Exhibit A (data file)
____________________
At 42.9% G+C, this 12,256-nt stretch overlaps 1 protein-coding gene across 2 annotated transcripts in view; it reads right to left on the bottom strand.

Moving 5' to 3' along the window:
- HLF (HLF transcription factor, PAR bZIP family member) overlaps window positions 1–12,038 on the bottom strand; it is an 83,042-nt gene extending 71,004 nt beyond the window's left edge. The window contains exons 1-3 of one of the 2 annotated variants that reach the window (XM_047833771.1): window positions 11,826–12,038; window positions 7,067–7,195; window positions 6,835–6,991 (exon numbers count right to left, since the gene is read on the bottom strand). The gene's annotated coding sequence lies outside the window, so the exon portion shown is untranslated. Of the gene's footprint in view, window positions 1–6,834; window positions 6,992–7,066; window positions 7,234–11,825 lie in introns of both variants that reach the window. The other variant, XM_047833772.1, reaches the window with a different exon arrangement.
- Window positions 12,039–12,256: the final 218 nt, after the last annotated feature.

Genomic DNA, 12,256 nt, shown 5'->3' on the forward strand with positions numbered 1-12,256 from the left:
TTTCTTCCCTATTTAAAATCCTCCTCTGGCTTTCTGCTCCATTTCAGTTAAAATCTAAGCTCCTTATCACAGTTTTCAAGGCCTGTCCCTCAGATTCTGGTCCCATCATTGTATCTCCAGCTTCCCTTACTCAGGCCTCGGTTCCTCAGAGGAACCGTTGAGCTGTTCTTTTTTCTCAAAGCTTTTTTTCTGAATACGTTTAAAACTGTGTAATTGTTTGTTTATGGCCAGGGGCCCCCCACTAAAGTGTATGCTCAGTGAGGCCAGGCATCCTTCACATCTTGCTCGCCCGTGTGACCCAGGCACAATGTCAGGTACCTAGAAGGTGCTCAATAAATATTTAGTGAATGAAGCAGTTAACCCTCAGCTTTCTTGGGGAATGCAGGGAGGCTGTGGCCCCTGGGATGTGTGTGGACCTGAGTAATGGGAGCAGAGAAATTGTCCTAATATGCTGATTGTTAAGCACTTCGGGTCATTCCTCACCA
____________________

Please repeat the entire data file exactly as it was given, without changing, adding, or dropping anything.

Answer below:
At 42.9% G+C, this 12,256-nt stretch overlaps 1 protein-coding gene across 2 annotated transcripts in view; it reads right to left on the bottom strand.

Moving 5' to 3' along the window:
- HLF (HLF transcription factor, PAR bZIP family member) overlaps window positions 1–12,038 on the bottom strand; it is an 83,042-nt gene extending 71,004 nt beyond the window's left edge. The window contains exons 1-3 of one of the 2 annotated variants that reach the window (XM_047833771.1): window positions 11,826–12,038; window positions 7,067–7,195; window positions 6,835–6,991 (exon numbers count right to left, since the gene is read on the bottom strand). The gene's annotated coding sequence lies outside the window, so the exon portion shown is untranslated. Of the gene's footprint in view, window positions 1–6,834; window positions 6,992–7,066; window positions 7,234–11,825 lie in introns of both variants that reach the window. The other variant, XM_047833772.1, reaches the window with a different exon arrangement.
- Window positions 12,039–12,256: the final 218 nt, after the last annotated feature.

Genomic DNA, 12,256 nt, shown 5'->3' on the forward strand with positions numbered 1-12,256 from the left:
TTTCTTCCCTATTTAAAATCCTCCTCTGGCTTTCTGCTCCATTTCAGTTAAAATCTAAGCTCCTTATCACAGTTTTCAAGGCCTGTCCCTCAGATTCTGGTCCCATCATTGTATCTCCAGCTTCCCTTACTCAGGCCTCGGTTCCTCAGAGGAACCGTTGAGCTGTTCTTTTTTCTCAAAGCTTTTTTTCTGAATACGTTTAAAACTGTGTAATTGTTTGTTTATGGCCAGGGGCCCCCCACTAAAGTGTATGCTCAGTGAGGCCAGGCATCCTTCACATCTTGCTCGCCCGTGTGACCCAGGCACAATGTCAGGTACCTAGAAGGTGCTCAATAAATATTTAGTGAATGAAGCAGTTAACCCTCAGCTTTCTTGGGGAATGCAGGGAGGCTGTGGCCCCTGGGATGTGTGTGGACCTGAGTAATGGGAGCAGAGAAATTGTCCTAATATGCTGATTGTTAAGCACTTCGGGTCATTCCTCACCA